Seven Steps Skipped to Achieve a Futuristic Interpretation of
Prophecy and Cancel Out the Earliest Christians' Genuine Expectations
Eisegeses is a technical word that means the very opposite of exegesis (a proper explanation of the Word of God). Instead of arriving at a proper conclusion, in eisegesis the interpreter gets out of the Scriptures (not what it intends) but what he or she wants it to say. This word eisegesis is a noun; its plural is eis·e·ge·ses [ahy-si- jee -seez] /ˌaɪ sɪˈdʒi siz/. an interpretation, especially of Scripture, that expresses the interpreter's own ideas, bias, or the like, rather than the meaning of the text.1
In the matter which is before us today, we would like to examine seven steps which have to be skipped in order to achieve an interpretation of the New Testament that literally overshoots, detours or bypasses nearly every genuine and true expectation that was taught by Jesus and the Apostles and believed and eagerly hoped for by all the earliest Christians in Judæa, the Diaspora and the Roman Empire, all the way up to the third decade of the second century.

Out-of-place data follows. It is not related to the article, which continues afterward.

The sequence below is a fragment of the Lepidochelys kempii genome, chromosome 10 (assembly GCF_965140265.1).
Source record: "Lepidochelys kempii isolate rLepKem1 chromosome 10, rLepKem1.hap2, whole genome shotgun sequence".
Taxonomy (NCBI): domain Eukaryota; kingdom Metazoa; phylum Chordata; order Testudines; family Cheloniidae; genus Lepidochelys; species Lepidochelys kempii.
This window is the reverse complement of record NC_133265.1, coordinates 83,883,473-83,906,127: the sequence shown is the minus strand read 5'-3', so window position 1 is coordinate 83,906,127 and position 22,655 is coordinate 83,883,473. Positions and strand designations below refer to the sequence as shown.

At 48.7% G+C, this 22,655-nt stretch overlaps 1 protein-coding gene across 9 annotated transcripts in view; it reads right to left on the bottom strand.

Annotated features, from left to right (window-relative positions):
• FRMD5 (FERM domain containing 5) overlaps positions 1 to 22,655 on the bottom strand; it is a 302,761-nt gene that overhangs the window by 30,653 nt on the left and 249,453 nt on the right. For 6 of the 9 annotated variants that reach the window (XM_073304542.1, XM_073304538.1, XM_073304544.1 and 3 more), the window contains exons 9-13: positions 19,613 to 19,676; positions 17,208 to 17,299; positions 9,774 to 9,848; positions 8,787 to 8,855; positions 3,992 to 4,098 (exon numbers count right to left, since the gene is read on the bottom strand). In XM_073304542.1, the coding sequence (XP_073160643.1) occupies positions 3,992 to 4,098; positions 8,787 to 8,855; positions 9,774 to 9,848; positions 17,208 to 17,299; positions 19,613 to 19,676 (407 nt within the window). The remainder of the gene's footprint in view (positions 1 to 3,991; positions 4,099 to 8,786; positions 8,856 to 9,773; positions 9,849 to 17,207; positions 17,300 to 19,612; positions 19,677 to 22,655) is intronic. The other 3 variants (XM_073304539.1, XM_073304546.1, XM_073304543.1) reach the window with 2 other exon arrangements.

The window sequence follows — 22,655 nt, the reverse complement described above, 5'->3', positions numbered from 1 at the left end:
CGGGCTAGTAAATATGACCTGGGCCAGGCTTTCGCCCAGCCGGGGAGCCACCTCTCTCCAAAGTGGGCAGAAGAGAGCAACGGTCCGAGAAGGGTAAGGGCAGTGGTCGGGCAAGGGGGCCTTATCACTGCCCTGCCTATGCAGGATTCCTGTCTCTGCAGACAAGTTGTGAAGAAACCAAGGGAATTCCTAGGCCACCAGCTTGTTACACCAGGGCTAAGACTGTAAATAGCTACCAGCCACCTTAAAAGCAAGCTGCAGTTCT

Confronting a Prejudicial Aversion to the Historic Extent of the Ancient Jewish State
by Mark Mountjoy
New Prologue and My Sincere Apology to Max R. King (Dated June 7, 2020)
After publishing this piece several weeks ago it came to my attention, through a review of The Nichols-King Debate, that I had unintentionally misrepresented Max R. King's actual beliefs and position on the meaning of the millennium. What you see below is the conventional view that the millennium of Revelation 20 fits into the A.D.30 to A.D.70 period, but that is not Max King's position, if I now rightly understand what he was saying at his 1973 debate with Gus Nichols, he believes something slightly different.1